The first impression is a fairly inaccurate ancestral mechanism
We all judge quickly in our daily lives and let ourselves be conditioned by stereotypes. After a few seconds that we met someone, even without exchanging a word, we are working on a theory about who he or she is and how his or her personality is.
The first impression is a quick and unconscious attribution of traits of personality based on trivial details. This is not a bad thing because it is a basic mechanism that allows us to find the way out in confused situations and help us quickly judge whether a completely unknown person could be dangerous.
This is a basic signaling process that leads us to approach or move away from a stranger. The problem is that in order to judge we strongly rely on the experiences we have had with other people and on social stereotypes.
Therefore, although the first impression may give us some basic traits, it is important to understand that it is nothing more than a rather imprecise impression that in many cases can be false, as shown by this video.
The video, entitled “Craving,” whose director is Andrew Cadelago, who works for the Pixar, faces us with our tendency to relate on stereotypes.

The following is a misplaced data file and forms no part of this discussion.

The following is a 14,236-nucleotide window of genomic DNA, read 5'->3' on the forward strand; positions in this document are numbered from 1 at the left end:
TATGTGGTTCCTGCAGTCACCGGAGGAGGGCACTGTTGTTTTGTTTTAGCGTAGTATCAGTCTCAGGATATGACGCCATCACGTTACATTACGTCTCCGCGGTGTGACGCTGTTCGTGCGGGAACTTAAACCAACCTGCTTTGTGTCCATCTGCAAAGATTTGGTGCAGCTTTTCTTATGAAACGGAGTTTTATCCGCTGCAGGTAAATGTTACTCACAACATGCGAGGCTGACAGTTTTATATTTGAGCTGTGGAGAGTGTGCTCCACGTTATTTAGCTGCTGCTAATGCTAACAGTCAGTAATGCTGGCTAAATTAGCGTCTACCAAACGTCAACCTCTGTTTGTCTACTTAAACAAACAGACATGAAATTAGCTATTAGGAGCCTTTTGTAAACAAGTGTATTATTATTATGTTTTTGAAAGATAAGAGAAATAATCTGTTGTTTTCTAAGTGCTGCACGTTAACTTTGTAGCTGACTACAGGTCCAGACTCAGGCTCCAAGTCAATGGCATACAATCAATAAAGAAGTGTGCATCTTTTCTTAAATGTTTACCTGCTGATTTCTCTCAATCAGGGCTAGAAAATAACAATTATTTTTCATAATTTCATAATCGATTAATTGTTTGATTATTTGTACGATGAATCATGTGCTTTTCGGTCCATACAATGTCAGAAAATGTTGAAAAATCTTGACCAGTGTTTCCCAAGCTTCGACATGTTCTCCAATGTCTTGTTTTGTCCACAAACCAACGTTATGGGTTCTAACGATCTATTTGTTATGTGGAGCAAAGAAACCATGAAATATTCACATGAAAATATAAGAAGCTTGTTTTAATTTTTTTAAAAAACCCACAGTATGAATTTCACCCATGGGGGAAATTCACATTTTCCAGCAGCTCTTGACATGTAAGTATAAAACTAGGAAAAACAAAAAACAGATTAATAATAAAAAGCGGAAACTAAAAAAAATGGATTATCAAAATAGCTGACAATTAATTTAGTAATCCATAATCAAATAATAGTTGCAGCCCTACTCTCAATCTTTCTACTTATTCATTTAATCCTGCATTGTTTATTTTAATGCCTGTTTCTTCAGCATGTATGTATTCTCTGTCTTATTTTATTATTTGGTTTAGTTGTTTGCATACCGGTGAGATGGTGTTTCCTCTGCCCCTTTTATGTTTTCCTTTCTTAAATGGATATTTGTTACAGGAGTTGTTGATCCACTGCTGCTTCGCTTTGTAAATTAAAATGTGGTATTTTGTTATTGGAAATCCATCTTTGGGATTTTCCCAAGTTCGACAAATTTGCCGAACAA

Three precious lessons for life
1. Take time to judge and be quick in correcting yourself. We can’t avoid the mechanism of the first impression and we can’t completely eliminate our prejudices, but that does not mean that we should let them determine our behavior and how we judge the others. So before judging a person, make sure your stereotypes that are talking. And if you make a mistake, admit it immediately. Recognizing your mistake will not make you look weaker, but smarter. Only those who think and reflect can change their ideas.
2. Do not let yourself be conditioned by social stereotypes. Remember that the society tends to promote the stereotypes that are convenient. Don’t be conditioned by these. Behind every stereotype there are people, and each one is unique and special. If you take the time to know them, you will probably be pleasantly surprised.
3. Do not point the straw in your neighbor’s eye if you do not see the beam in yours. It is easier to accuse the others than themselves. However, before judging, we must remember that we are not exactly perfect, but we surely have some shortcomings that could annoy others.